Any fears of a ‘Last Night at the Pom’ were spectacularly quashed this past weekend as an entry of almost 150 pre- and post-war cars lined up to take part in the Vintage Sports-Car Club’s famous Pomeroy Trophy at Silverstone on Saturday 18th of February. An undoubted highlight of the VSCC’s annual calendar of events for 65-years, the ‘Pom’ remains one of the most unique and enjoyable competitions in the world of motorsport as this year’s track action taking place on the full Grand Prix circuit for the first time demonstrated.
The change clearly caught the imagination of the club’s racing members with an eclectic entry spanning over 100-years of motoring taking part representing over 50-different manufacturers from around the world, from a 1910 Hupmobile 20 to a 2014 Volkswagen Golf.
Following Pre-war success in his 1928 AC-engined Frazer Nash in last year’s event, David Wylie went one better this year to claim overall victory in his BMW 2002. One of two cars built by BMW Motorsport for the 1974/75 season, the car was famously rallied in period by Achim Warmbold and co-driver John Davenport, scoring a significant victory in the 1975 Donegal International Rally. It was entered by KWS Autotechnic of Koblenz, Germany and sponsored by Radio Luxembourg, whose white and green livery still adorns the car today, and was the last Rally car made by BMW before the marque switched its focus to circuit racing.
The popular model boasts a history of success in the event, including three overall victories for James Diffey in his 1971 example between 1997 and 2002.
With a field-leading 17-entrants spanning both pre- and post-war period, Frazer Nash enjoyed yet more success this year, with Andrew Smith claiming the runner-up spot and the Densham Trophy as the top pre-war performer in his 1926/29 Frazer Nash Super Sports.
Also in the pre-war ranks, there was a notable triumph for young Rebecca Smith on her circuit racing debut in Alisdaire Lockhart’s 1911/12 Prince Henry Vauxhall, provisionally named winner of the Pomeroy Edwardian Trophy as best Pre-1918 finisher, ahead of another of the Club’s young competitors, Jack Bond in the Lockhart-owned Vauxhall A/D Type.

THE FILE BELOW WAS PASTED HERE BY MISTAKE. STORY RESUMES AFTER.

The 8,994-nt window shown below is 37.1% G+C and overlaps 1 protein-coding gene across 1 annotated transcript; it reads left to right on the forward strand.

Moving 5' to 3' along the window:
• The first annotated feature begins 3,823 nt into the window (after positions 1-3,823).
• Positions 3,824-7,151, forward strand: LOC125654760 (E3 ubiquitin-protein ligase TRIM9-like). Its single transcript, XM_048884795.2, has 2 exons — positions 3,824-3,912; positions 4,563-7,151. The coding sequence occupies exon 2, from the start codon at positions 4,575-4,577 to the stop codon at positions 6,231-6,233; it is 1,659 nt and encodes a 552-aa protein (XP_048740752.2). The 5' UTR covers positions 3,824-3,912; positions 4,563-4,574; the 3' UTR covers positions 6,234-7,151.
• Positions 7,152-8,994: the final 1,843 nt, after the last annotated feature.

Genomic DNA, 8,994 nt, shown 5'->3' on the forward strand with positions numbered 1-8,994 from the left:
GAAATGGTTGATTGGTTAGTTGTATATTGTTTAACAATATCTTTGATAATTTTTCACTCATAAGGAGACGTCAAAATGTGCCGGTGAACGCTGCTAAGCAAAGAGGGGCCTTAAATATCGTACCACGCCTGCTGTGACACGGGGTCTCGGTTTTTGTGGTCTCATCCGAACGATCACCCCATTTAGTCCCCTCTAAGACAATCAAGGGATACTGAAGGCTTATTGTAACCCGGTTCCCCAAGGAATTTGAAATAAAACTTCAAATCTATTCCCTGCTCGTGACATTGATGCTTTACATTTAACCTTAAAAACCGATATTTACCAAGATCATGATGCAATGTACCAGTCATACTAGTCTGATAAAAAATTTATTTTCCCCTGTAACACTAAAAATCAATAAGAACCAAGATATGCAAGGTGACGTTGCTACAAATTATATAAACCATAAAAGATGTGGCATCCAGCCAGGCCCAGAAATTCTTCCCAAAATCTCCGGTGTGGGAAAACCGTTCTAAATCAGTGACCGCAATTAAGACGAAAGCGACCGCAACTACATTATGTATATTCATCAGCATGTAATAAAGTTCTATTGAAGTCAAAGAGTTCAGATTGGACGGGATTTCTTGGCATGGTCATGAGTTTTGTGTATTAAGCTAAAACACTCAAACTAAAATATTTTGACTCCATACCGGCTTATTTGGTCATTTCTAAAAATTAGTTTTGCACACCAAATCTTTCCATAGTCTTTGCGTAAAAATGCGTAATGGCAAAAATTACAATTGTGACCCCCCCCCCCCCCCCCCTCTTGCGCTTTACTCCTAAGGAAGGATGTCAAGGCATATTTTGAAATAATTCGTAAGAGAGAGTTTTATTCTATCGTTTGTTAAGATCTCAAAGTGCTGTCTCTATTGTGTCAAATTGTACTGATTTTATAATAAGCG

Other 1st Class award winners included past Pomeroy Trophy champions, Patrick Blakeney-Edwards (Austin Healey), Dudley Sterry (HRS) and Martin Hunt (Frazer Nash), the MG B pairing of Pia Bianchi and Martin Whitlock and the Chevron B8 of Andrew Hall, with Alex Ames the best placed ‘modern’ in his 2002 Renault Clio Cup.
Having passed the morning’s scrutineering processes, including the famous ‘suitcase’ check – all cars must be able to store two ‘Le Mans’ regulation size suitcases to prove their Grand Touring status or else attract a penalty – competitors faced the traditional morning challenges, which include Driving Tests of speed and agility carried out in convoy, before taking to the Grand Prix circuit for the afternoon’s forty minute Regularity Trials to complete a designated target number of laps, determined by the event’s complex formula, based on Laurence Pomeroy Jr’s calculations of the efficiency of Grand Prix car engines.
Despite a misty start to the day, the sun eventually appeared during the afternoon as the event attracted a strong turnout of spectators, who were welcomed free of charge to enjoy the venue’s first official event of the year, with unparalleled access to the competitor paddock and viewing from the BRDC grandstand throughout the day, whilst club members also had access to a new Members’ Lounge located in the Brooklands suites.